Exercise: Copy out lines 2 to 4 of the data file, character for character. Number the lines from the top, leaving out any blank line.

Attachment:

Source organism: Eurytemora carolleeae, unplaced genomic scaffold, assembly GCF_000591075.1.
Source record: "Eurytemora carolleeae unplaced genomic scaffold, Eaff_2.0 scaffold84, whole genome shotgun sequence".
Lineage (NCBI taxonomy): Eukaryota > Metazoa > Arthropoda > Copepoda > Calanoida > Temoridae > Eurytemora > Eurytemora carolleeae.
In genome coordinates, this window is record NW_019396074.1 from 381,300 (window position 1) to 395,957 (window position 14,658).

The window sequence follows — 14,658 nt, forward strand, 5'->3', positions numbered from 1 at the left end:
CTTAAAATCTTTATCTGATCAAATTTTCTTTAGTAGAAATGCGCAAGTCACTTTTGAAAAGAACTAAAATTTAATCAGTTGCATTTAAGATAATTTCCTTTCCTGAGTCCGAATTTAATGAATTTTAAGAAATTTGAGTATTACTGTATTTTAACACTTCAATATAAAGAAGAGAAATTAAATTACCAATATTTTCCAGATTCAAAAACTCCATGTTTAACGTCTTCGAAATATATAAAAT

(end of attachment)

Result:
Source record: "Eurytemora carolleeae unplaced genomic scaffold, Eaff_2.0 scaffold84, whole genome shotgun sequence".
Lineage (NCBI taxonomy): Eukaryota > Metazoa > Arthropoda > Copepoda > Calanoida > Temoridae > Eurytemora > Eurytemora carolleeae.
In genome coordinates, this window is record NW_019396074.1 from 381,300 (window position 1) to 395,957 (window position 14,658).